“You saw him, Susan?”
“Yea, madam. Dame Mary sent for me, but none could be of any aid where it was the will of Heaven to take him.”
“If I had been there,” said the Countess, “I who have brought up eight children and lost none, I should have saved him! So he died in yonder cedar cradle! Well, e’en let Mary keep it. It may be that there is infection in the smell of the cedar wood, and that the child will sleep better out of it. It is too late to do aught this evening, but to-morrow the child shall be lodged as befits her birth, in the presence chamber.”
“Ah, madam!” said Susan, “would it be well for the sweet babe if her Majesty’s messengers, who be so often at the castle, were to report her so lodged?”
“I have a right to lodge my grandchild where and how I please in my own house.”
“Yea, madam, that is most true, but you wot how the Queen treats all who may have any claim to the throne in future times; and were it reported by any of the spies that are ever about us, how royal honours were paid to the little Lady Arbell, might she not be taken from your ladyship’s wardship, and bestowed with those who would not show her such loving care?”
The Countess would not show whether this had any effect on her, or else some sound made by the child attracted her. It was a puny little thing, and she had a true grandmother’s affection for it, apart from her absurd pride and ambition, so that she was glad to hold counsel over it with Susan, who had done such justice to her training as to be, in her eyes, a mother who had sense enough not to let her children waste and die; a rare merit in those days, and one that Susan could not disclaim, though she knew that it did not properly belong to her.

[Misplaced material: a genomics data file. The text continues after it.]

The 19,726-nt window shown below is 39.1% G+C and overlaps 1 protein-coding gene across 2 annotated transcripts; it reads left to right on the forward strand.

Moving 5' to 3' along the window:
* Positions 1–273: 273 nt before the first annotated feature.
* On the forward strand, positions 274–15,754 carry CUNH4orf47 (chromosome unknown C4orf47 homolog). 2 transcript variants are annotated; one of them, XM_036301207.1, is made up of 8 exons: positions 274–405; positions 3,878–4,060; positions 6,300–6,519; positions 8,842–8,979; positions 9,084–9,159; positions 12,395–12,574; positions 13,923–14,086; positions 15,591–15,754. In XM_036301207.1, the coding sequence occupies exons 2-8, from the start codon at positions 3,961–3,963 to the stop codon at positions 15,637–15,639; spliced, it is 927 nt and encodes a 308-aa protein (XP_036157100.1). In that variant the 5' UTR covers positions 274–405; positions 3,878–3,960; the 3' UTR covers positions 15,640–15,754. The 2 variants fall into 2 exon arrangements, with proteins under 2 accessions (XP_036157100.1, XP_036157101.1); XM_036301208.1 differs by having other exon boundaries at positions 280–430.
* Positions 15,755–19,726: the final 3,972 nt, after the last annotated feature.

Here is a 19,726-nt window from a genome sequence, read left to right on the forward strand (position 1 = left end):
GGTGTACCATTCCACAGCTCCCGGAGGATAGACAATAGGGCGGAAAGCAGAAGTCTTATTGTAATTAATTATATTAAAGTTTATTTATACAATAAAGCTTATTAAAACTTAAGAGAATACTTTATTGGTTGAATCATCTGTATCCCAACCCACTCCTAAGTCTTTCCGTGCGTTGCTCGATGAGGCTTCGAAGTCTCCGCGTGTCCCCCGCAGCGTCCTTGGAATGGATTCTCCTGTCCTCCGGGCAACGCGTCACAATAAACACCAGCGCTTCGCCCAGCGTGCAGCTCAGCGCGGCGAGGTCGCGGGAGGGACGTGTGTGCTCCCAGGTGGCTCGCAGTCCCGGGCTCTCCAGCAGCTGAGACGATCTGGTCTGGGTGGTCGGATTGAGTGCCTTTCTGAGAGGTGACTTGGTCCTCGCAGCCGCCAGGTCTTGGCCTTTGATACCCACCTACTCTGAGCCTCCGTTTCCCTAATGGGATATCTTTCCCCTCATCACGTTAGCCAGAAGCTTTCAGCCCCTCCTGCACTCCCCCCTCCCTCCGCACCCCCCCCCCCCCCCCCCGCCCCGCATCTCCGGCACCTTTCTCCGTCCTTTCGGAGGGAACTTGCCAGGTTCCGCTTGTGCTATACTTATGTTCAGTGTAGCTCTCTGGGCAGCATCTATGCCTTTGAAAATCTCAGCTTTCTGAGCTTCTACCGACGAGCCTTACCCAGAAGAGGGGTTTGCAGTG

Cis had stood by all the time like a little statue, for no one, not even young Lady Talbot, durst sit down uninvited in the presence of Earl or Countess; but her black brows were bent, her gray eyes intent.
“Mother,” she said, as they went home on their quiet mules, “are great ladies always so rudely spoken to one another?”
“I have not seen many great ladies, Cis, and my Lady Countess has always been good to me.”
“Antony said that the Scots Queen and her ladies never storm at one another like my lady and her daughters.”
“Open words do not always go deep, Cis,” said the mother. “I had rather know and hear the worst at once.” And then her heart smote her as she recollected that she might be implying censure of the girl’s true mother, as well as defending wrath and passion, and she added, “Be that as it may, it is a happy thing to learn to refrain the tongue.”